Modeling of climate provides information about the physical manifestation of climate change at many levels, from the global to the local. In order to understand these changes, additional steps are needed to translate physical changes into climate effects and to assess risk avoidance through mitigation and adaptation efforts.

    The Intergovernmental Panel on Climate Change (IPCC) Fifth Assessment report released in 2013 provided strengthened support of widespread observed changes in global climate. Decadal global mean surface temperatures have progressively increased over the last three decades and were warmer than any decade since 1850 (IPCC 2013, SPM-3). The last month with global...

  8. 4 The Scientific Consensus on Climate Change: How Do We Know We’re Not Wrong?
    (pp. 105-148)
    Naomi Oreskes

    In December 2004,Discovermagazine ran an article on the top science stories of the year. One of these was climate change, and the story was the emergence of a scientific consensus over the reality of global warming.National Geographicsimilarly declared 2004 the year that global warming “got respect” (Roach 2004).

    Many scientists felt that respect was overdue. As early as 1995, the Intergovernmental Panel on Climate Change (IPCC) had concluded that “the balance of evidence” supported the conclusion that humans were having an impact on the global climate (Houghton et al. 1995). By 2007, the IPCC’s Fourth Assessment...

  9. 5 Climate Change: How the World Is Responding
    (pp. 149-226)
    Joseph F. C. DiMento and Pamela Doughman

    Scientists warn that it is too late to avoid climate change, but we can act now to ease the problem for our children and grandchildren. A large part of the United States population has come to this understanding. A 2006Los Angeles Times/Bloom-berg survey found that almost half of Americans think global warming is caused more by human activities than by natural changes in the climate and that 56 percent believe the government could do more to address the problem (Boxall 2006). A poll conducted by Stanford University in 2013 found that more than 80 percent of adults in the...

  10. 6 Climate Change as News: Challenges in Communicating Environmental Science
    (pp. 227-256)
    Andrew C. Revkin

    A few decades ago, anyone with a notepad or camera could have looked almost anywhere and chronicled a vivid trail of environmental despoliation and disregard. Only a few journalists and authors, to their credit, were able to recognize a looming disaster hiding in plain sight.

    But at least it was in plain sight. Now, the nature of environmental news is often profoundly different. Biologists these days are more apt to talk about ecosystem integrity than the problems facing eagles or some other individual charismatic species. The subject of sprawl is as diffuse and diverse as the landscapes it encompasses. Concerns...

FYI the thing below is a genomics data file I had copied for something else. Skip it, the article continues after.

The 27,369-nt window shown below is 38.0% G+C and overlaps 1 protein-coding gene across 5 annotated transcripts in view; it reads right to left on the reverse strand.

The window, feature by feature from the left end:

11. 7 Climate Change and Human Security
    (pp. 257-294)
    Richard A. Matthew

    In this chapter I argue that in much of the world today, the prospects for human security are linked to the trajectory of climate change. Unfortunately, rather than bringing the world together around a robust global action plan, this growing linkage may well divide the world into two increasingly disconnected solitudes.

    I begin by discussing the failures of the United Nations Framework Convention on Climate Change (UNFCCC) process and the fear, especially pronounced within the science community, that we are losing ground and face a very turbulent and alarming future. I then briefly present the concept of human security. A...

  12. 8 Climate Change: What It Means for Us, Our Children, and Our Grandchildren
    (pp. 295-318)
    Joseph F. C. DiMento, Pamela Doughman and Suzanne Levesque

    Climate change is a complex challenge, perhaps one of the largest the world has ever faced. This book has presented some important findings about climate-change science and related social and policy issues.

    We have described changes in climate, including those caused by human activities, and explained why there is a gap between scientific understanding of climate and actions taken by society to remedy the harmful effects of emissions-related climate changes. We have described why climate change has been difficult to understand, based on the characteristics of science as well as communication difficulties and political motivations.

    In this book, we described...

  13. Glossary
    (pp. 319-330)
  14. List of Contributors
    (pp. 331-334)
  15. Index
    (pp. 335-344)
  16. Series List
    (pp. 345-347)